Each and every one of us has something that we cherish, that feeds our soul.  Maybe it's reading, or traveling, or running, or skiing, or hiking.  And many of us may come to a day where we realize we have lost sight of the passion behind that something.  Perhaps we still do this activity, or we still participate...but it has become rote and mechanical.  That passion that we once thrived on, has been clouded over by a facade of the unimportant or perhaps just the things which we falsely believe to be equally as important.

It was in the woods today, standing there at the end of the goat-path that I realized this.  At some point over the course of the last year I had lost sight of why I seek the trails.  My motivation had shifted entirely to that of a numbers game.  How many miles could I run in a week, how much elevation gain, how to train for that next race, or how much time could I shave off of that PR?  In no way do I mean to downplay the thrill or the exhilaration that can be found in competition, I myself often thrive on it, but for me, it has never been the true drive behind my love of the trails.  Deeper within me the true reason had become so buried and clouded-over that my days on the trails have become almost chore-like.  Methodically recording my mileages on digital logging websites.  Noting my elevation gains, keeping spreadsheets, and compiling those ever so important time/splits sheets.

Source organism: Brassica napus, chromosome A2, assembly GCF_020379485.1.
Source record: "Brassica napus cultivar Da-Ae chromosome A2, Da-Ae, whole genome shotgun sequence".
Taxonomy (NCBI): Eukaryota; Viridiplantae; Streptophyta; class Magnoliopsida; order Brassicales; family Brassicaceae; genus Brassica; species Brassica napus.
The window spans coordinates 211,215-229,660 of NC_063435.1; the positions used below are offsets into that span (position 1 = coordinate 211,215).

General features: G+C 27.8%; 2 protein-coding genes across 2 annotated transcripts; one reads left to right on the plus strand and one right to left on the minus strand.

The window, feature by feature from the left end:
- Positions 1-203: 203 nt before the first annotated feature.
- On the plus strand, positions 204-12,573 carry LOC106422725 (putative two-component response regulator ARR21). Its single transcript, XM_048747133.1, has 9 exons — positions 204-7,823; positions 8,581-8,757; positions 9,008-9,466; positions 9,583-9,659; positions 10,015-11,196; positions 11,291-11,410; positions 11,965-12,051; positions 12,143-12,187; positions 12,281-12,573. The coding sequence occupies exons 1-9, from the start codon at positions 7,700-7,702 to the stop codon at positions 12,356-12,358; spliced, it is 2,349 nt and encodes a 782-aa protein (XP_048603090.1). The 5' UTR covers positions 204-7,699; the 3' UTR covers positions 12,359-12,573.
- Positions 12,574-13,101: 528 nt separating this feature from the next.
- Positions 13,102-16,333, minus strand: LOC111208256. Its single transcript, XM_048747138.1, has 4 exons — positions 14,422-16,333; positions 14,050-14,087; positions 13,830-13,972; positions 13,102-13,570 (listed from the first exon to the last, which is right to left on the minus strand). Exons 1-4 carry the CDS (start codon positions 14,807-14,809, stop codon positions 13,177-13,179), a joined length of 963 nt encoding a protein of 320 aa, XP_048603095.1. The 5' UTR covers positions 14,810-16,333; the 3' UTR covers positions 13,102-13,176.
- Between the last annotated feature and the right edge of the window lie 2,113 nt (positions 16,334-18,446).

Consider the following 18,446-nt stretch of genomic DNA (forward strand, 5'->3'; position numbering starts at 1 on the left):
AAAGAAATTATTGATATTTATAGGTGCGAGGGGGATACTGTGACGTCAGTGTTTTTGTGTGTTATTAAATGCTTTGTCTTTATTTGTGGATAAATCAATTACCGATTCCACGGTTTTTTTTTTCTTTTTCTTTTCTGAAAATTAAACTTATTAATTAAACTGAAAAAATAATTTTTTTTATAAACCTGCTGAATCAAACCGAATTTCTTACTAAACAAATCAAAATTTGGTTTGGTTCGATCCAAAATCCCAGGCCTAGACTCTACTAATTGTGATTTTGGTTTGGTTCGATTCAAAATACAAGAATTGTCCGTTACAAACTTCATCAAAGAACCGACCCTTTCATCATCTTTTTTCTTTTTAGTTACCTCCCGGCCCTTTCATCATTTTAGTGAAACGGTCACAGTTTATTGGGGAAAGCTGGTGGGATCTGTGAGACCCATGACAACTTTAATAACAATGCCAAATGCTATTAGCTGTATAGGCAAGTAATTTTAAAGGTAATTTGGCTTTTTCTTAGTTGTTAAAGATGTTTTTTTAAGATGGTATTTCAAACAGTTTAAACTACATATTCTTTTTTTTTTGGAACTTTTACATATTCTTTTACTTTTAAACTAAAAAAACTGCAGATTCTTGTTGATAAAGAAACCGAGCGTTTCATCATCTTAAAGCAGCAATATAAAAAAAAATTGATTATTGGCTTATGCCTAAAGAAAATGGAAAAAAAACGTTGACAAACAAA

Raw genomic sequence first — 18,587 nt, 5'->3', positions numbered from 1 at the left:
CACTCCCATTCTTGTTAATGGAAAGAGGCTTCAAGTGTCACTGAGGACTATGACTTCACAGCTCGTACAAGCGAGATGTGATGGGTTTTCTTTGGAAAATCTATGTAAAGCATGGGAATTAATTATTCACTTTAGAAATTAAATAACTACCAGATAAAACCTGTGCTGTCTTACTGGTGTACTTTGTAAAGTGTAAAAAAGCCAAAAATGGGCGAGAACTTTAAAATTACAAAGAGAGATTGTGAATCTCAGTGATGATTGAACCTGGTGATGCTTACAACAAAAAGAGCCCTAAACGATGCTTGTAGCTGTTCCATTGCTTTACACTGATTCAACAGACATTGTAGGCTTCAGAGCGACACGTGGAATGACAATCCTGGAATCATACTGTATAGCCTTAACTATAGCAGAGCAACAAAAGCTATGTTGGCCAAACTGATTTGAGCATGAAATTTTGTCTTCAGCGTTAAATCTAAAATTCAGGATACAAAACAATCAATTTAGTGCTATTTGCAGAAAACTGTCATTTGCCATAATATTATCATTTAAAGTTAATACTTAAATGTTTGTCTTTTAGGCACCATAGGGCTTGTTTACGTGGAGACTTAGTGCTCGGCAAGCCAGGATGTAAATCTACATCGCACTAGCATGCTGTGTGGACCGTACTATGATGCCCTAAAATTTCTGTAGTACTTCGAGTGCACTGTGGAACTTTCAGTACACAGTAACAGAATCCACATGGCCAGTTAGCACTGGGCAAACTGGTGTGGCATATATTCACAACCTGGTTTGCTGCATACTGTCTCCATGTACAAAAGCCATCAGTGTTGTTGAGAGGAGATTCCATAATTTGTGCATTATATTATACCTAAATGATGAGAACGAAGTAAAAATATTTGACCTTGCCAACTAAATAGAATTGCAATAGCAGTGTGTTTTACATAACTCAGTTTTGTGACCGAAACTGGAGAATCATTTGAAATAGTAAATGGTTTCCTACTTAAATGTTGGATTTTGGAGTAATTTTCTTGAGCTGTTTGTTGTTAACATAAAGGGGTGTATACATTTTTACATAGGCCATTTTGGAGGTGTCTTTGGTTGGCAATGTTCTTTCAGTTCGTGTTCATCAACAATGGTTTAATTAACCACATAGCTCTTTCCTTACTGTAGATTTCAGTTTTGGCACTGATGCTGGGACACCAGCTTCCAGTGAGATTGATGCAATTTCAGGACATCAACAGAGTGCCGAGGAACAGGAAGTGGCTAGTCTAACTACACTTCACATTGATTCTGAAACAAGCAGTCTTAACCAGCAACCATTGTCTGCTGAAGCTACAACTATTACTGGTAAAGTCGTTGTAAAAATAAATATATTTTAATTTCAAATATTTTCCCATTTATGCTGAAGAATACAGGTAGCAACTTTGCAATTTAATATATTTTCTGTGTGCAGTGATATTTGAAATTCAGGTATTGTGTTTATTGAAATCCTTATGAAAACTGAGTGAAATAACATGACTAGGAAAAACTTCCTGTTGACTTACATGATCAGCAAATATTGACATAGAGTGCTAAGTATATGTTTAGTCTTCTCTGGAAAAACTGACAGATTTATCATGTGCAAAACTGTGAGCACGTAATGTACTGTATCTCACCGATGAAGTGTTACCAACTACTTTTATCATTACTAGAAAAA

Again, I ask myself....When was it that I lost sight of it?

I have often pondered the idea of completing my triple crown and finally doing a CDT thru-hike, and often the first thoughts in my mind are of planning guides, mileages tables, and daily averages.  Today standing in the woods, was the first time that I thought of a CDT hike and the very first image in my mind was that of standing on some ridgeline somewhere along Wyoming's Wind River Range and admiring a perfect sunset.  So perfect in fact, that it's the kind that makes you realize how small you really are, and how big and magnificent the world can be.  The kind that can bring you to tears...and to your knees.  

That is the feeling that has drawn me to the trails and to the woods.  
And I had forgotten it.
But today, today I remembered it.

And I will go out now seeking the trails for the reasons I should have been all along; the reasons that drive and feed that passion within me; the reasons I had forgotten.  I will remind myself every day that it has never been about the numbers, or the miles...but about the awe that is awakened within me every time I set foot in the woods.

So please, take that goat-path once in a while, and don't lose sight of what it truly is that feeds the passion within you.

-j

2 comments:

Ana Broden said...

I want to run Barkley. Can you email me information ? Brodenam@comcast.net

Guy Pauley said...

Fantastic post John. I am going to make sure to read it on a regular basis to remind me what trail running is really all about...